No.88 Cologne Spray 100ml


A fresh, woody top note of reviving bergamot, the richness and warmth of geranium, rose otto and exotic frangipani, combined with dry base notes of vetiver and sandalwood. No. 88 is a modern, timeless scent of sophisticated sensuality.

Presented in a satin finish, black opal glass bottle in a striking black and white box.

  • Top notes: Bergamot
  • Middle notes: Geranium, Rose Otto, Cassie, Frangipani
  • Base notes: Vetiver, Sandalwood
  • Olfactive family: Woody, Mossy


Words From the Creator

“This was Czech & Speake first signature fragrance, launched with great excitement in 1981. With a unique holistic approach to perfumery design, with fragrance, packaging and the bottle all designed by myself. My desire was to move away from the English scent tradition with a more sexy, exotic fragrance presented in our traditional reagent (pharmacy) bottle, which I transformed by using black glass. No.88 was named after our first premises in Jermyn Street and has developed a passionate following amongst men and women. It is our iconic global fragrance and remains greatly in demand.”

Additional information

Weight 0.239 kg
Dimensions 8 × 5 × 16 cm

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How to apply/how much?

Our fragrances come as a cologne spray, which enables a simple spritz application to the skin; whether that be to the wrists, neck, chest, inner elbow - the choice is yours. Equally the amount applied is personal choice, the higher the application the stronger the scent. The quality and high concentration of our colognes allow for less use to obtain the desired strength of scent.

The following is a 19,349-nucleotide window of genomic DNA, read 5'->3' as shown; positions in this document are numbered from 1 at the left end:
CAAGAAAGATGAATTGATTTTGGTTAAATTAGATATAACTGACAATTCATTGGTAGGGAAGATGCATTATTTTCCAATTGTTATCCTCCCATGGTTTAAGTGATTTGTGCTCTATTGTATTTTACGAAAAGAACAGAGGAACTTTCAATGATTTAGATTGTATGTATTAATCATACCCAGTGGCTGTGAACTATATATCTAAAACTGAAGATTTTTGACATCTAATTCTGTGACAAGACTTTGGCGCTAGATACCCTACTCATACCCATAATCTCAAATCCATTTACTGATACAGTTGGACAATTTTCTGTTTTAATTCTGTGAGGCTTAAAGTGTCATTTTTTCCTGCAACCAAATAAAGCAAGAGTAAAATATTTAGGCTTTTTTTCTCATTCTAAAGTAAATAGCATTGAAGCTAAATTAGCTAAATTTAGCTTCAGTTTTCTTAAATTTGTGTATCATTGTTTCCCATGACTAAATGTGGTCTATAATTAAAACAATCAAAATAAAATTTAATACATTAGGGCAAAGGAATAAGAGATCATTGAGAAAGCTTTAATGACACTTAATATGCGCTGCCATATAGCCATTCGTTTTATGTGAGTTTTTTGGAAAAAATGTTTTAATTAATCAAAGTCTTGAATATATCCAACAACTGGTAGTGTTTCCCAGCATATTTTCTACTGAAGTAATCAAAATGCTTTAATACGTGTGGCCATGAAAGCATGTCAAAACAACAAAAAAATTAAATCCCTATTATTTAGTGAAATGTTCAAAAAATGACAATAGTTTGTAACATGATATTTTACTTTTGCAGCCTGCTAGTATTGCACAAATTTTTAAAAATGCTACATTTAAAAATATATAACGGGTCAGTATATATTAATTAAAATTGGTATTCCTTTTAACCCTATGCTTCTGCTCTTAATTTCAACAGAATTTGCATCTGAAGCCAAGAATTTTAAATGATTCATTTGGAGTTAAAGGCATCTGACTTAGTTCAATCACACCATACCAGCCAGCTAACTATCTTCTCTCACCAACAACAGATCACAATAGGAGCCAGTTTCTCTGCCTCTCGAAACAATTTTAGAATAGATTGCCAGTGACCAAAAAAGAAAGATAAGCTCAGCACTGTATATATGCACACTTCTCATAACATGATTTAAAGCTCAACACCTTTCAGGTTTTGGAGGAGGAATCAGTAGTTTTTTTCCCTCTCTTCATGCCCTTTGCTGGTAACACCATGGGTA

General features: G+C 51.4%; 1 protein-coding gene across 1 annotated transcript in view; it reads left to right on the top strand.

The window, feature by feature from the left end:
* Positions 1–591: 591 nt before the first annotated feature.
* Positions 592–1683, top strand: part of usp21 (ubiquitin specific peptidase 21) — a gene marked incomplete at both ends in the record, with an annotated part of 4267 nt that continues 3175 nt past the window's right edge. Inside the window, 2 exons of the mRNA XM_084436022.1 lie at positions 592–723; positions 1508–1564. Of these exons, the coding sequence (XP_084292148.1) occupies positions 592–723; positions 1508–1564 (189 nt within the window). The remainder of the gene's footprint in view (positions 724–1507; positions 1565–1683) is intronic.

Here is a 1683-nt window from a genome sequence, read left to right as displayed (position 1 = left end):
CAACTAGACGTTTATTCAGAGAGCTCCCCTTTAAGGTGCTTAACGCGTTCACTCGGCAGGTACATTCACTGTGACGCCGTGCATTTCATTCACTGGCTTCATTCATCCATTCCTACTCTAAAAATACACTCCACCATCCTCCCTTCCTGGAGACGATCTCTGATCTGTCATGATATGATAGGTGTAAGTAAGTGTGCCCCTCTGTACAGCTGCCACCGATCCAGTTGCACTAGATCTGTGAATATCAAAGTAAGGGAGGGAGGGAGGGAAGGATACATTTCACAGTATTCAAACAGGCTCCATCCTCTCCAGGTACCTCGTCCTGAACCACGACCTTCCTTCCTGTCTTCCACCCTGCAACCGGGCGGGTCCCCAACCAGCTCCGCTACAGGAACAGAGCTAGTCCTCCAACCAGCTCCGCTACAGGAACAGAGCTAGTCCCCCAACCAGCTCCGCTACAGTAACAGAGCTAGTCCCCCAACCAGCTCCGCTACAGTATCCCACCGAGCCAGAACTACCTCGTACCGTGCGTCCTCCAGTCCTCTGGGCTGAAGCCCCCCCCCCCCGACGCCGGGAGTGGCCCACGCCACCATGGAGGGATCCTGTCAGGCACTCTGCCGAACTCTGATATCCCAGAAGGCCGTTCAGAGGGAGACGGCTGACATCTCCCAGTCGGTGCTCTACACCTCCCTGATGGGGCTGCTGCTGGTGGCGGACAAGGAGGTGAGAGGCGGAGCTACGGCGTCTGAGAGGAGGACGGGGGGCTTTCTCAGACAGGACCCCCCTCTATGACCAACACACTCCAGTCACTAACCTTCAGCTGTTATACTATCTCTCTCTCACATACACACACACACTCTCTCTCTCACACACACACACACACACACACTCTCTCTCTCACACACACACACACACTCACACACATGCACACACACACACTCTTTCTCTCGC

In some cultures through history, particularly seen in the middle east, perfume is infused into clothing and hair through scented smoke. The concept of scenting clothing as well as the skin has travelled, and a more accessible approach is to simply spray a perfume directly onto your clothing.

Can it be worn by men and women?

Of course. Traditionally, perfume was not gender specific. The separation of fragrance for men and women was a marketing ploy crafted in America in the 1960s, to encourage more men to buy into the idea of wearing fragrance, as societal attitudes at the time considered the wearing of perfume to be a feminine trait. In reality the notes in perfume should come down to personal taste, with no legitimate reason for this to be defined by gender, especially in the modern context where equality is key.